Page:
Yet Yell does interact with students as evidenced by the hundreds of post cards adorning her office walls. Each day she works surrounded by post cards sent to her from around the world from students and faculty who have studied and/or traveled abroad. She has collected them since the ’80s.
She values the economics faculty and is impressed with their research and how much they care about their students. While she thinks they are one of the best things about the college, she has learned to say no when it comes to dissertations.
“Right after I first started working in business administration, one of my new faculty asked me to type his dissertation. Now, if you have ever seen an economics dissertation, you might know that it is FULL of equations. He showed me the first chapter, which was mostly text, so I agreed to type it for him,” said Yell. “Over the duration of my first pregnancy, I worked on it using a manual typewriter. It required using three different elements. So, when you would type text that took one element, an equation, one or two other elements. Every time there were any changes from his advisor, the entire chapter would have to be retyped, since there were strict rules about margins, etc. We joked whether I would finish the dissertation first, or would have my daughter first. I don’t even remember who ‘won.’ I can laugh about it now, but it wasn’t very funny then!”
“I also cherish my WOW friends…a group of ladies…Women of Walton…with whom I have remained friends for years and years…and we still have lunch at least once a week.”
While the faculty and students are one of the best things about work, Yell has experienced significant obstacles as well.
“My biggest challenge occurred when my department chair suffered a catastrophic accident,” said Yell. “It completely changed the face of the department and my position. For a short time, I was in charge of the department. It was a very difficult time.”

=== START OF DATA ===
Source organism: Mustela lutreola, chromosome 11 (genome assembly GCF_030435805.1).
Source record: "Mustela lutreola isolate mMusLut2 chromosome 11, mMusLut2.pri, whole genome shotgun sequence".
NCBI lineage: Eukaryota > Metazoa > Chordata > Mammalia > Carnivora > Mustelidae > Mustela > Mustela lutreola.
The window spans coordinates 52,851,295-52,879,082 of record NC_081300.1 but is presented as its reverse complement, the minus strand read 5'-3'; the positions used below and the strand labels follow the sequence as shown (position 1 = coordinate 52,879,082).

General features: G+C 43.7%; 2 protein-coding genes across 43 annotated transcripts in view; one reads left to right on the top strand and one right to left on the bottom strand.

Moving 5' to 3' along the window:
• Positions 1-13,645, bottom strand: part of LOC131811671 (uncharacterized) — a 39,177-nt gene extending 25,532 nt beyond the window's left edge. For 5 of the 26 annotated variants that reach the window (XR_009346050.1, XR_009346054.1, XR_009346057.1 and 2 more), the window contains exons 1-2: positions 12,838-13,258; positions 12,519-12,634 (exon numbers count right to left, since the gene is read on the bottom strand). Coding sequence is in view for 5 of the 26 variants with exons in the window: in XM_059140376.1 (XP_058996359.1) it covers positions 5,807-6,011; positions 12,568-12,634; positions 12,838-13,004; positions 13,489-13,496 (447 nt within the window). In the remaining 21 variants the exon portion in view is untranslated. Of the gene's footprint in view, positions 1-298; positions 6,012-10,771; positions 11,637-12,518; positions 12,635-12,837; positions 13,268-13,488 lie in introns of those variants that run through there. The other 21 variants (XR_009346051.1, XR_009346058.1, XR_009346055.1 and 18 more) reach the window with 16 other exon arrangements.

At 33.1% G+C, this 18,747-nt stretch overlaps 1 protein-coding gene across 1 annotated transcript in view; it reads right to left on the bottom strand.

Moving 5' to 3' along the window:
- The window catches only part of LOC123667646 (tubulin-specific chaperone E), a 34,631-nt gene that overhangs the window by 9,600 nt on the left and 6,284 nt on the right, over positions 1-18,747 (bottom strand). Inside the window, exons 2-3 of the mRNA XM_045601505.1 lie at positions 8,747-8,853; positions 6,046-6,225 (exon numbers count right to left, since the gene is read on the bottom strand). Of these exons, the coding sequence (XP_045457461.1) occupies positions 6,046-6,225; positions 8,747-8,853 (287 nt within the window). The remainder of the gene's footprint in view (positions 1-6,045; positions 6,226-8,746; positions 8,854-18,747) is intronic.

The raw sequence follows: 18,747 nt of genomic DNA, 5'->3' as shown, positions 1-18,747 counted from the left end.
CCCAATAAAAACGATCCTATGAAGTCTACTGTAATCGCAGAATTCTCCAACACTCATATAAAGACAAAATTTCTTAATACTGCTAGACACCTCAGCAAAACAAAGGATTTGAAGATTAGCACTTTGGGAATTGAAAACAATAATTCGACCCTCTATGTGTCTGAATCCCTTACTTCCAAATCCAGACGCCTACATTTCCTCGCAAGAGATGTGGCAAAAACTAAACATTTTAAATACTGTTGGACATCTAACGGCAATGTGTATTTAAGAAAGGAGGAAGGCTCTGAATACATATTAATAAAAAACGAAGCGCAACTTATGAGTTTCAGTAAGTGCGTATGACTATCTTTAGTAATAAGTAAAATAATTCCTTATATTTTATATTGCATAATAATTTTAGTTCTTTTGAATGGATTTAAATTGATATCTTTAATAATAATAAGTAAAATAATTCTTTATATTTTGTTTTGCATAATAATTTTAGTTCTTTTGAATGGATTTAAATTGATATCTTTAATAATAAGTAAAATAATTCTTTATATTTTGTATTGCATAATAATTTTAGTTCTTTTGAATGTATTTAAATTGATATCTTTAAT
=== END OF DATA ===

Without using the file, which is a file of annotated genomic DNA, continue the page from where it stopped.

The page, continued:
Throughout the years, Yell has served on numerous committees for the college and has raised funds for local nonprofits. She is the departmental representative for United Way and has helped raise money for the American Diabetes Association, Big Brothers Big Sisters, University of Arkansas Staff Senate Scholarship fund, Northwest Arkansas Food Bank and Full Circle Campus Food Pantry among others. She was a member of the Walton College team on the Habitat for Humanity the House That Jane Built project.
Yell has represented Walton College at the university level as a staff senator, staff senate secretary, staff senate scholarship committee, by-laws committee, elections committee, internal affairs committee, Employee of the Year for the university and Employee of the Quarter for Walton College.
Yell was nominated for the Arkansas State Employees Association Outstanding State Employee Award in 2005 and 2010 and was chosen as a finalist in 2010. In 2006, the Department of Economics faculty established the Susan Imes Yell Staff Senate Scholarship in her honor. This scholarship was created to help promote and encourage staff development through higher education.